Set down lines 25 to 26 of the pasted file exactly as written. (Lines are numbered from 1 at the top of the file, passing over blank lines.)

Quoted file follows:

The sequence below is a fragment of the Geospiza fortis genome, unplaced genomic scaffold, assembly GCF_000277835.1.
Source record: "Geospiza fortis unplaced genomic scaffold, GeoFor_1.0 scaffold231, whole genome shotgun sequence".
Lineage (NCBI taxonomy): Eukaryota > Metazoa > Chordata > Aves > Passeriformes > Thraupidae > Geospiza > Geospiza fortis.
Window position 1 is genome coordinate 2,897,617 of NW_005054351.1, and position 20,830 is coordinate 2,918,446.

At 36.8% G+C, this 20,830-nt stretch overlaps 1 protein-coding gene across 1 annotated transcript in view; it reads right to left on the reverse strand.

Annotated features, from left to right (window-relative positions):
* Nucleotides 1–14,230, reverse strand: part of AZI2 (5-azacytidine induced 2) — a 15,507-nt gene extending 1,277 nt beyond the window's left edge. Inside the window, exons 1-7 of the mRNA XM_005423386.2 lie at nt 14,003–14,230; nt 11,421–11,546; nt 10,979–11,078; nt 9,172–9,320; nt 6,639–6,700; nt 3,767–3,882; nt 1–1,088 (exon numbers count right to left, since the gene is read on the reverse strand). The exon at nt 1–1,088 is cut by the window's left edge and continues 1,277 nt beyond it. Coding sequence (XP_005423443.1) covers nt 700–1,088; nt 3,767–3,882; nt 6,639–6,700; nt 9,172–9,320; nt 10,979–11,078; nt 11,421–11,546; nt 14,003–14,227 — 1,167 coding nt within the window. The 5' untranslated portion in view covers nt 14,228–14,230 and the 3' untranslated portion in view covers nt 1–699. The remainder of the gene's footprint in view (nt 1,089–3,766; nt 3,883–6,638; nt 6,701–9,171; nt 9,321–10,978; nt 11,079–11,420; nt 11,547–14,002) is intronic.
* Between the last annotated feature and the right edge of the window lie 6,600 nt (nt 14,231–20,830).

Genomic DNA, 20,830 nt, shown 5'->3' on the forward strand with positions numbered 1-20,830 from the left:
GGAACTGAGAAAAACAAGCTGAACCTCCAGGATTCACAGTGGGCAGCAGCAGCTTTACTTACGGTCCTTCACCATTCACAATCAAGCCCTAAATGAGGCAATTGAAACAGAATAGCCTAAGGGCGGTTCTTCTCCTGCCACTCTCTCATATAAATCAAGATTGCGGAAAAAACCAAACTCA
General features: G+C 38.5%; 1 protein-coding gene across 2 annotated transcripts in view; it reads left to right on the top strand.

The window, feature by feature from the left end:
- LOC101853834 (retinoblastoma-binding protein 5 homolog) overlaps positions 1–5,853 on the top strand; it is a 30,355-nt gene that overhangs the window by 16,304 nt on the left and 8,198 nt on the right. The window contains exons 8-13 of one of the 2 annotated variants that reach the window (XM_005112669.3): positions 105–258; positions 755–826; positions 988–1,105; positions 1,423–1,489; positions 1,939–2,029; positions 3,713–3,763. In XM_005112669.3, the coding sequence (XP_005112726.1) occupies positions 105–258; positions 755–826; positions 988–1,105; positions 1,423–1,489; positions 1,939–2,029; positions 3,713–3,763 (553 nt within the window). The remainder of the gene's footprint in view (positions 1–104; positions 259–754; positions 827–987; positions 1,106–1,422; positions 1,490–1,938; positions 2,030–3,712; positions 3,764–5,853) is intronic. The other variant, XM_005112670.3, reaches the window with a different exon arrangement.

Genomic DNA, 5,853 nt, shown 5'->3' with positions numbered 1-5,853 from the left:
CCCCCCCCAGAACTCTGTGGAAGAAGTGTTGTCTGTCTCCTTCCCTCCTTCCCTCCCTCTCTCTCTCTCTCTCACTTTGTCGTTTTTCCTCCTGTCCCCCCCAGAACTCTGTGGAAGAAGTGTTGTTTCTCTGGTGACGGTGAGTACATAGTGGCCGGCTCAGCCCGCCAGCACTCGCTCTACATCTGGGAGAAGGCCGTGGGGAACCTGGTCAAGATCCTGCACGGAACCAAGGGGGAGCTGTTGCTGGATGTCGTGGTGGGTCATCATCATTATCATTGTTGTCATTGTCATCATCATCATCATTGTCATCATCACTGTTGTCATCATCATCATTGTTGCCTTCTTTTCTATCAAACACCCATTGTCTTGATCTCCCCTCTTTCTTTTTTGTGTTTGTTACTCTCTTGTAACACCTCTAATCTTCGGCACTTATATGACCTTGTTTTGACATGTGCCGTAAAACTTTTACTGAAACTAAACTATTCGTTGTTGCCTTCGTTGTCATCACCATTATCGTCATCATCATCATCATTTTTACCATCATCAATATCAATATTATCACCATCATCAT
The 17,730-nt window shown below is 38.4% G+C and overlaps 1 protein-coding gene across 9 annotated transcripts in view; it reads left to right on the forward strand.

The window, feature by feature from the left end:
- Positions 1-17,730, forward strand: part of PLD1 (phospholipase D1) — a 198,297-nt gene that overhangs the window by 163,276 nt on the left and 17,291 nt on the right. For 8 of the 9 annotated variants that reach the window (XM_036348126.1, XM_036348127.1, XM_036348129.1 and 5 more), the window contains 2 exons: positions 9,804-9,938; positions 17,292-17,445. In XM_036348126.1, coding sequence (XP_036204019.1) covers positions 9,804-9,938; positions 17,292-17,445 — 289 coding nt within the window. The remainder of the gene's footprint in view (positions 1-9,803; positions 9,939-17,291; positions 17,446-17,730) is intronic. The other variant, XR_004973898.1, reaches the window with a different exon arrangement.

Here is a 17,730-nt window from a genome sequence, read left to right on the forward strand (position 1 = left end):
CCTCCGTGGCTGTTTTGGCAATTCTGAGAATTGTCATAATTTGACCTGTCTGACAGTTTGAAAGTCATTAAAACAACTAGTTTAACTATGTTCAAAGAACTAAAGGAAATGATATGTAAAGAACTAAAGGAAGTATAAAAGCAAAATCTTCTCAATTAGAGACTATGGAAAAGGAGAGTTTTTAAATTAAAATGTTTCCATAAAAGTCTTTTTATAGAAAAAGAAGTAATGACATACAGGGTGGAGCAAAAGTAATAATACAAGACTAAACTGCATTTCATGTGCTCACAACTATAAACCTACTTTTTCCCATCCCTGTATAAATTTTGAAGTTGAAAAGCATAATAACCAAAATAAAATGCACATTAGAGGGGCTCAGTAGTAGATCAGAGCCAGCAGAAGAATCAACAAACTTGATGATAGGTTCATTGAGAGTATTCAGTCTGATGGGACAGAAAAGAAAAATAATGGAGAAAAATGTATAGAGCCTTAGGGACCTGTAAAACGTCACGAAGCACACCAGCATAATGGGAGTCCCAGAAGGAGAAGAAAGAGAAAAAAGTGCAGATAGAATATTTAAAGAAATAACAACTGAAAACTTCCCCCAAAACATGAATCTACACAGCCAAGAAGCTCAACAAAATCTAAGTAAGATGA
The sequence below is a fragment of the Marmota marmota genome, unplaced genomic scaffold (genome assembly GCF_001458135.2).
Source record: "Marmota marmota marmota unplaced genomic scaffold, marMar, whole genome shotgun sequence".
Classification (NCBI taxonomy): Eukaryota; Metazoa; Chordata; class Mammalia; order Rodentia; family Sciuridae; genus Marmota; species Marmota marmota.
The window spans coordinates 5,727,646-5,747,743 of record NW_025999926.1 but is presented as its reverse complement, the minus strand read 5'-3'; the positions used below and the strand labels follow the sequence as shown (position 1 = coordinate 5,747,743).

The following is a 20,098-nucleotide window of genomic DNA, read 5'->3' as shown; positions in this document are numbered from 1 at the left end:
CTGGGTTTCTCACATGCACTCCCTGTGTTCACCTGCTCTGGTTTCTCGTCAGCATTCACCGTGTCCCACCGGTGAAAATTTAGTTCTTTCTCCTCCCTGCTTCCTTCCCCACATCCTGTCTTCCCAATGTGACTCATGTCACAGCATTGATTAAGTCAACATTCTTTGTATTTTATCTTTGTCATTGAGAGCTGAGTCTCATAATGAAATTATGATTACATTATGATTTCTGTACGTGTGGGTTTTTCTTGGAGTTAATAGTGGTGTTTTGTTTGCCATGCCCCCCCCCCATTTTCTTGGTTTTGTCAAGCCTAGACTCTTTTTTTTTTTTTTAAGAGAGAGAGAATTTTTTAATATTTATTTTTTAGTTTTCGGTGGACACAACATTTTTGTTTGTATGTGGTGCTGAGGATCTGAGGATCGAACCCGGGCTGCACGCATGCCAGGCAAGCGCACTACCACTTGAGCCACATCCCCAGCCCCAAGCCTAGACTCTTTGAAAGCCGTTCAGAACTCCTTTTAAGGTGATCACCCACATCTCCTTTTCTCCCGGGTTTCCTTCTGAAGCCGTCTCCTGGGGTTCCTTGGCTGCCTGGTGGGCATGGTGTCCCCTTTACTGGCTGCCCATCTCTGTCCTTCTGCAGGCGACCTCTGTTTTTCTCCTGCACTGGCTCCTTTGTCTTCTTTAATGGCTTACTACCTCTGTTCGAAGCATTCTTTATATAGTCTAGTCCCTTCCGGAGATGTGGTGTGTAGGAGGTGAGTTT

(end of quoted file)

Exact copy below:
The following is a 20,098-nucleotide window of genomic DNA, read 5'->3' as shown; positions in this document are numbered from 1 at the left end:
CTGGGTTTCTCACATGCACTCCCTGTGTTCACCTGCTCTGGTTTCTCGTCAGCATTCACCGTGTCCCACCGGTGAAAATTTAGTTCTTTCTCCTCCCTGCTTCCTTCCCCACATCCTGTCTTCCCAATGTGACTCATGTCACAGCATTGATTAAGTCAACATTCTTTGTATTTTATCTTTGTCATTGAGAGCTGAGTCTCATAATGAAATTATGATTACATTATGATTTCTGTACGTGTGGGTTTTTCTTGGAGTTAATAGTGGTGTTTTGTTTGCCATGCCCCCCCCCCATTTTCTTGGTTTTGTCAAGCCTAGACTCTTTTTTTTTTTTTTAAGAGAGAGAGAATTTTTTAATATTTATTTTTTAGTTTTCGGTGGACACAACATTTTTGTTTGTATGTGGTGCTGAGGATCTGAGGATCGAACCCGGGCTGCACGCATGCCAGGCAAGCGCACTACCACTTGAGCCACATCCCCAGCCCCAAGCCTAGACTCTTTGAAAGCCGTTCAGAACTCCTTTTAAGGTGATCACCCACATCTCCTTTTCTCCCGGGTTTCCTTCTGAAGCCGTCTCCTGGGGTTCCTTGGCTGCCTGGTGGGCATGGTGTCCCCTTTACTGGCTGCCCATCTCTGTCCTTCTGCAGGCGACCTCTGTTTTTCTCCTGCACTGGCTCCTTTGTCTTCTTTAATGGCTTACTACCTCTGTTCGAAGCATTCTTTATATAGTCTAGTCCCTTCCGGAGATGTGGTGTGTAGGAGGTGAGTTT